When the horses crossed the finish line in the 1896 Melbourne Cup, one anonymous journalist evocatively described the scene as 'Newhaven first, Daylight second'. Without knowing it at the time, with the term 'Daylight second...' that gentleman coined a phrase that would become part of the Australian sporting vernacular.
Unbeknown to most outside the racing industry, the origins of many Australian phrases and colloquialisms can be traced to the racetrack. Here's a quick look at some of the most commonly heard;
'At the drop of a hat' literally describes the manner in which races were started in the 1800's.
'Down to the wire', meaning a close, tight finish is from the 1800's as well, when a strip of tape was strung along the finish line to help determine the result in a tight finish.
A 'Dead Ringer' is someone who looks remarkably like someone else. A Ringer in racing parlance is a substitute of similar appearance, but more talent than the original. The word Dead, in this instance can be taken as meaning precise. e.g. dead centre or dead heat.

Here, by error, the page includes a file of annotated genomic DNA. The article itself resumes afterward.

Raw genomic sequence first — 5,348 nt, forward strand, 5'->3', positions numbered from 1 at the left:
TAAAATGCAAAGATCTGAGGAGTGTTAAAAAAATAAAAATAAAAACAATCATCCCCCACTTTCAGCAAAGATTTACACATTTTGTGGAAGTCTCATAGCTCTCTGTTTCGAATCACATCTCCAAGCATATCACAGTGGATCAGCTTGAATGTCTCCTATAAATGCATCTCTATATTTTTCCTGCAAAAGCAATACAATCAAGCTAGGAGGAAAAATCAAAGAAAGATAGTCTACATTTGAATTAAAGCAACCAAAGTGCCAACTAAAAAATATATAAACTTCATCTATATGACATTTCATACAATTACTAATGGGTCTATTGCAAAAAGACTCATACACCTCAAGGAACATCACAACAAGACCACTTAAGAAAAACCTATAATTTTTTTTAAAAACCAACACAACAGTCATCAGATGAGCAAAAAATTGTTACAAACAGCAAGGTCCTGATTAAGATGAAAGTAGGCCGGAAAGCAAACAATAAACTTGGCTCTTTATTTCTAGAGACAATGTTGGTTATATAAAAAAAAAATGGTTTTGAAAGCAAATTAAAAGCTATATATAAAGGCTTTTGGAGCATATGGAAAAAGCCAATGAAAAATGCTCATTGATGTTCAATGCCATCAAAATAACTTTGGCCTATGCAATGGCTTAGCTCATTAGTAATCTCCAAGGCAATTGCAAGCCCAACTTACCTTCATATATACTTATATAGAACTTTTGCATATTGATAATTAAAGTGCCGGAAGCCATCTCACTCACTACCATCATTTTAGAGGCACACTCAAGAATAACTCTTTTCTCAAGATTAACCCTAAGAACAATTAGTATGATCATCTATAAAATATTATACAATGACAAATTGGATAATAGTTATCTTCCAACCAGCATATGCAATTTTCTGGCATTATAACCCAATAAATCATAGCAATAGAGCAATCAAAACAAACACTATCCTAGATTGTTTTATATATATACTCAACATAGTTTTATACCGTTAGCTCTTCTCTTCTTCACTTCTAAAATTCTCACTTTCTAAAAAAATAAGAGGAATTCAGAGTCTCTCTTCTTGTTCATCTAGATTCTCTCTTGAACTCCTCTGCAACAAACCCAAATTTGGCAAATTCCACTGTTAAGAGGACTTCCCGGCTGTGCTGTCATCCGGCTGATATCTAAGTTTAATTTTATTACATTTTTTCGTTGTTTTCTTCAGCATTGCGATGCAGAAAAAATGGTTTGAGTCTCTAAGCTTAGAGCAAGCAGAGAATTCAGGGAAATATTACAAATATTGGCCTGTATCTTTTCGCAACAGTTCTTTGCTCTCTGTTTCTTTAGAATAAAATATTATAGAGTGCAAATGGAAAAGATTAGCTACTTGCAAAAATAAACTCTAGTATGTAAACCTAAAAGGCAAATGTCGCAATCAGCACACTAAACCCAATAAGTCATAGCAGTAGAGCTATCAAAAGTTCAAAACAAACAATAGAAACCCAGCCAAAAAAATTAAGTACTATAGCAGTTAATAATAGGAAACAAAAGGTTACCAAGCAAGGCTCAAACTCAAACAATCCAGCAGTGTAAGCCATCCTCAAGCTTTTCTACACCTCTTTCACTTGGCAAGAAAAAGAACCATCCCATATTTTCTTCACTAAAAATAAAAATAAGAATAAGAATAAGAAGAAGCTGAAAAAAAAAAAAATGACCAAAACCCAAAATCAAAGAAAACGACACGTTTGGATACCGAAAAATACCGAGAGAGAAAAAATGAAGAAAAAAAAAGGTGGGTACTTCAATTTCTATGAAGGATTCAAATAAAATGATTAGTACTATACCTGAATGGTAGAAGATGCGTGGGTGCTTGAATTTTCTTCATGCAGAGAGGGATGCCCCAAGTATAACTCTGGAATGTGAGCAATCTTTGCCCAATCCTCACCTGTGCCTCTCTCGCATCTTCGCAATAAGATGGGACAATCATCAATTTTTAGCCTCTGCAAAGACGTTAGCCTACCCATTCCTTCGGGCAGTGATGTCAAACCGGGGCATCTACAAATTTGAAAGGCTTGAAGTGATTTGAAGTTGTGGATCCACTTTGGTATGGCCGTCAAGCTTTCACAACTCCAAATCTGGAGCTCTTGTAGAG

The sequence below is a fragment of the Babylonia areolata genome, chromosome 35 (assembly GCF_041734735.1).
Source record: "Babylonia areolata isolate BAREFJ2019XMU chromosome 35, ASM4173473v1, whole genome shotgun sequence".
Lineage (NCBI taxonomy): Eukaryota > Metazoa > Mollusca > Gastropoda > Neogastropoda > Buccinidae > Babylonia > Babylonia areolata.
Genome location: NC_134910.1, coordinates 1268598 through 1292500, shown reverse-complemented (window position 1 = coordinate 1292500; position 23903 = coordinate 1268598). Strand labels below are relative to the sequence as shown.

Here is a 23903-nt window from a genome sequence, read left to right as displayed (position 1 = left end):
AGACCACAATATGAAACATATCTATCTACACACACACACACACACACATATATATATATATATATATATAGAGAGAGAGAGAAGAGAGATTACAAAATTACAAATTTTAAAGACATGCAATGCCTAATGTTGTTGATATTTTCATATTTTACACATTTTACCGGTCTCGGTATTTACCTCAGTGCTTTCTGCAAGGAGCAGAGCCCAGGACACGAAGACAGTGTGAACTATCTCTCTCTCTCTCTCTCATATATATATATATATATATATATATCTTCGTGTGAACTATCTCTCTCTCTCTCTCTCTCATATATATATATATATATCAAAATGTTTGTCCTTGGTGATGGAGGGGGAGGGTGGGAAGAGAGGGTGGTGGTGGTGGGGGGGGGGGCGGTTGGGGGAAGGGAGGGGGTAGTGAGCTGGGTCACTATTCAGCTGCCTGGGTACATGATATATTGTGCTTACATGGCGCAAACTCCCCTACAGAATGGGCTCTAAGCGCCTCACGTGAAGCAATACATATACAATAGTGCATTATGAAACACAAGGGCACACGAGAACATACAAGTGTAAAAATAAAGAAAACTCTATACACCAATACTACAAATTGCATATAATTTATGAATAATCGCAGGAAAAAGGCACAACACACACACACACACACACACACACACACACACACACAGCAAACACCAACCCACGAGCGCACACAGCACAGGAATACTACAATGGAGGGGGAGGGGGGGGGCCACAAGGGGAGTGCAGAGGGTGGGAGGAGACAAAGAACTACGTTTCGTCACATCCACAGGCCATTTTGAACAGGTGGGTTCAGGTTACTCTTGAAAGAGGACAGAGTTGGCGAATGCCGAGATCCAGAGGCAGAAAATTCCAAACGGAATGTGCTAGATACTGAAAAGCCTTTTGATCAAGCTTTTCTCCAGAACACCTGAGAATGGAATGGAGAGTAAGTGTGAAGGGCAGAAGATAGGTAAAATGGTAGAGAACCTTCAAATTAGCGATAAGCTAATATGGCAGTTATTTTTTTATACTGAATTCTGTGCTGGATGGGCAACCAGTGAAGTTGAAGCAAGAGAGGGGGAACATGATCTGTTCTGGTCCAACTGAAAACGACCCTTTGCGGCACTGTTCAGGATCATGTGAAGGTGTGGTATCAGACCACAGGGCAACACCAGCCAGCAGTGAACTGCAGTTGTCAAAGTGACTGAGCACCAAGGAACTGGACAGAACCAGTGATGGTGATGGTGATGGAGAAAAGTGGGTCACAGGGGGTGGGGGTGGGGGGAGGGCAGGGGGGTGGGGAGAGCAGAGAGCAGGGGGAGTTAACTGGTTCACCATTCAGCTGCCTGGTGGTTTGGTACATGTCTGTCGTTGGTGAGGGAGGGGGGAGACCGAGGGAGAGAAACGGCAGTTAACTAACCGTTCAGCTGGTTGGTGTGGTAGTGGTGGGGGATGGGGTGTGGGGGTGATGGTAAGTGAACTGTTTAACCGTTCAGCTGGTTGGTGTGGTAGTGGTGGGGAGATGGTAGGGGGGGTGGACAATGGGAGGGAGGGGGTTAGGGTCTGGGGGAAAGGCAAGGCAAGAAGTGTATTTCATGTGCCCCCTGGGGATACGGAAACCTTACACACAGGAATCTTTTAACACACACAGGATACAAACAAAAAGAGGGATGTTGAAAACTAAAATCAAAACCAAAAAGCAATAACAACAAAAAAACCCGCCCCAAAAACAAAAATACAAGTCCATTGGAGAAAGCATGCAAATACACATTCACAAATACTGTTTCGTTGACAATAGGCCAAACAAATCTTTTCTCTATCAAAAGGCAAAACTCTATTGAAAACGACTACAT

To win 'Hands Down' traces its origin to jockeys with a huge lead dropping their hands as they no longer need to urge their mounts along to win the race.
Often something or someone is described as 'Home and Hosed'. This being a horse that is such a sure thing it's hosed down and back in its box before the others have finished.
A 'Drongo' has long been a derogatory, albeit light hearted colloquialism for someone a bit slow. Drongo was a racehorse in the 1920's who never won a race (Although his record was not as bad as his legacy would suggest). Others such as 'Finished like Bernborough' and 'further back than Walla Walla' are self explanatory.
If you're agitated and annoyed it's fair to say someone or something has 'Got your Goat'. Often trainers would leave a goat with their horses as a companion to keep them calm in the paddock or around the stables. Take the Goat away..........You know the rest.